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The State of the Art in Opera House Communications

Mar 2013

The Challenge

The Royal Opera House, in London’s Covent Garden, is one of the great theatres in every sense of the word.

It is home to both the Royal Opera and Royal Ballet companies, and stages major productions in repertoire virtually year round. Because of the flexibility of its stage and facilities, a typical day in the ROH might see an opera company rehearsal during the day, with that set moved out and replaced for a ballet that evening, or even two different opera performances in the same day.

It is also a great theatre because of its size, seating 2256 people in its auditorium. The stage area is big enough for the largest opera or ballet, with storage areas nearby to hold sets for rapid movement in and out. The heart of the theatre dates from 1858 and, although the building was dramatically modernised in the 1990s, the Victorian splendour is both one of its great virtues and a significant challenge in implementing change.

Opera, in particular, has very specific requirements for communication, which are more complex than the typical theatre. While a normal theatre can operate with a simple ring intercom, the sheer amount of instructions and messages in a major opera production would be distracting for most users.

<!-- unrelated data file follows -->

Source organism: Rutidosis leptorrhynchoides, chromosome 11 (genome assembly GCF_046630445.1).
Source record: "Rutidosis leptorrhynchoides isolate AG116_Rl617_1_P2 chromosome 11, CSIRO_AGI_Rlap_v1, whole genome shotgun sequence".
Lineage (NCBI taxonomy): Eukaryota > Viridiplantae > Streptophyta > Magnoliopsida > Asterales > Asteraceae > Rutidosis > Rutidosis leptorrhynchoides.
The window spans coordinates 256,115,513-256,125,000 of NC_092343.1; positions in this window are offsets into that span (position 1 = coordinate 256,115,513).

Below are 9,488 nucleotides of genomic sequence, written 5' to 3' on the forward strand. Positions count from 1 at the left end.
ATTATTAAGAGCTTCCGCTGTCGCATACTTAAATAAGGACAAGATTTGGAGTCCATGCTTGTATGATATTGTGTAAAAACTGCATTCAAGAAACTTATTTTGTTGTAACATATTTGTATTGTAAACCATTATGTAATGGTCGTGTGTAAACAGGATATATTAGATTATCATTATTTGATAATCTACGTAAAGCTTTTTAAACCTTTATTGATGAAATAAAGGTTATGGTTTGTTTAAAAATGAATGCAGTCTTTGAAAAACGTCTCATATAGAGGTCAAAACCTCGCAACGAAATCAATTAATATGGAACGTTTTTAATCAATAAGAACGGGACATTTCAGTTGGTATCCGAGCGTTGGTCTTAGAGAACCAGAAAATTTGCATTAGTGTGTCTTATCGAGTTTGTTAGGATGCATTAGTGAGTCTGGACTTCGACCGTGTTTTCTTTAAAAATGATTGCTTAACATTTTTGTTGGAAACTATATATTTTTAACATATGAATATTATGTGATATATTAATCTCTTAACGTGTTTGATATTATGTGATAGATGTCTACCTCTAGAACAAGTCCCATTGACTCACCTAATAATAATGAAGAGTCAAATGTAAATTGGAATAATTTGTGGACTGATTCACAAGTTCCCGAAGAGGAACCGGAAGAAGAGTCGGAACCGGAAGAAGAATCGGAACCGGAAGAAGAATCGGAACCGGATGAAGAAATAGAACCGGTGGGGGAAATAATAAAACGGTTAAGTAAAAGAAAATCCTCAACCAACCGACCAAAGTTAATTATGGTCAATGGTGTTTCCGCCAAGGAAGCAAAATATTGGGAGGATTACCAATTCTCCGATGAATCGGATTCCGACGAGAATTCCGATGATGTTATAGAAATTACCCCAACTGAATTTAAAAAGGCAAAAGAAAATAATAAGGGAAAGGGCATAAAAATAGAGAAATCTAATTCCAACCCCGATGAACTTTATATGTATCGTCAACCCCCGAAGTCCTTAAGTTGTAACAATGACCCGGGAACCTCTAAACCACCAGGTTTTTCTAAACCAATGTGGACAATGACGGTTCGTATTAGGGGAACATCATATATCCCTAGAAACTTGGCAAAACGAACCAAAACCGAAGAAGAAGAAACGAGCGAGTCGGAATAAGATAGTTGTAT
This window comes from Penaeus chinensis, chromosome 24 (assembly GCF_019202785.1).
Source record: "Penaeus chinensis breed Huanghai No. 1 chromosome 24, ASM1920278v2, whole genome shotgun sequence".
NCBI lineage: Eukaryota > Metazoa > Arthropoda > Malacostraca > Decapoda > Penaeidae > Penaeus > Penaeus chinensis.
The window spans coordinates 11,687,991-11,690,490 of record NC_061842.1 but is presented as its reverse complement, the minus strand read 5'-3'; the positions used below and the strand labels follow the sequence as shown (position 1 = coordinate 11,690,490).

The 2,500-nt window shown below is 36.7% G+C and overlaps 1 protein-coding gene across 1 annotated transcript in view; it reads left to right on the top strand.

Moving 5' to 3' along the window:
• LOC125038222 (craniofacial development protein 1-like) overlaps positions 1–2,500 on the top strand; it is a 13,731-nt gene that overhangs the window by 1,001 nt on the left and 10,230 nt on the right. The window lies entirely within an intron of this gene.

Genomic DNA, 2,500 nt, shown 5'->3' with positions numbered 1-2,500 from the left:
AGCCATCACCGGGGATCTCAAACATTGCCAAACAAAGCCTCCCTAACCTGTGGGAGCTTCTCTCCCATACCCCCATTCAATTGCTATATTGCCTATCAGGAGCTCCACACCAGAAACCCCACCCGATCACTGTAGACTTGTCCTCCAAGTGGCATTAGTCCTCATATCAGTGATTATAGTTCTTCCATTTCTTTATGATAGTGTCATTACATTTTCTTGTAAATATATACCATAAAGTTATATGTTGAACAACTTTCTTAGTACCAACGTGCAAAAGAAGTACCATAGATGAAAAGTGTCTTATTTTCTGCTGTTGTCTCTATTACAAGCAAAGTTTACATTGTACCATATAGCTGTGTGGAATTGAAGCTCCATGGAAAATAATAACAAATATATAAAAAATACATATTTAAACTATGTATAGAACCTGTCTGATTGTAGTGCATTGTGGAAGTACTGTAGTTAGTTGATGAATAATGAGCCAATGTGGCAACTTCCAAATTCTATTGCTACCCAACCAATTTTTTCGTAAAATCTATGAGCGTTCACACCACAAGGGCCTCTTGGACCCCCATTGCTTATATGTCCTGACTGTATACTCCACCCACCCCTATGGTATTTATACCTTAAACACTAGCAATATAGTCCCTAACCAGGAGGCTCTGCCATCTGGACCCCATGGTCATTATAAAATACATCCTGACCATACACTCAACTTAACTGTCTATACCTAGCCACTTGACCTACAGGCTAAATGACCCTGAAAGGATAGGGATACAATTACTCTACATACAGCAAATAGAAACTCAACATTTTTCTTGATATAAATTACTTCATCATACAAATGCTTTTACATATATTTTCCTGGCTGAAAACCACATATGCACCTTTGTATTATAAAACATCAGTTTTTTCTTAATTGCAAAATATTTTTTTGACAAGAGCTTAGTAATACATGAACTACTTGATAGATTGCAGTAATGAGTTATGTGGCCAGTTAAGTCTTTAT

There are also different requirements in rehearsal and performance. During rehearsals a production desk is set up in the auditorium – either in the stalls or a balcony, to suit the preferences of the director – who needs communications with specific staff backstage.


Gemini is a distributed matrix intercom system designed for applications which need multiple simultaneous communication paths, simple switching of calls and crystal clear audio.

A single Gemini matrix accommodates up to 32 ports, each of which can be either a Gemini control panel or a four-wire circuit allowing it to connect to standard intercom products such as headsets or wireless interfaces. Up to eight matrices can be interconnected through IP, allowing users to build 256 x 256 systems, supporting 238 concurrent conversations.

IP connections support high quality sound: 20kHz audio bandwidth from 16-bit 48kHz sampling. The IP audio is multiplexed into a 270Mb/s data stream, so can be carried over a television SDI cable. Baseband audio is also handled at programme quality, ensuring that all messages are clear and comfortable even when the user is in a noisy environment – including on stage in grand opera!

With a wide choice of operator panels, the ability to perform over long distances, a decentralised architecture and high reliability throughout, Gemini is the most flexible intercom system available today.

The Solution

The technical staff at the ROH had built an addressable intercom system to meet their operational requirements, but by the end of 2011 this had become life-expired. With sophisticated matrix intercoms based on IP technology becoming widely available, the company looked to the market to see what was available.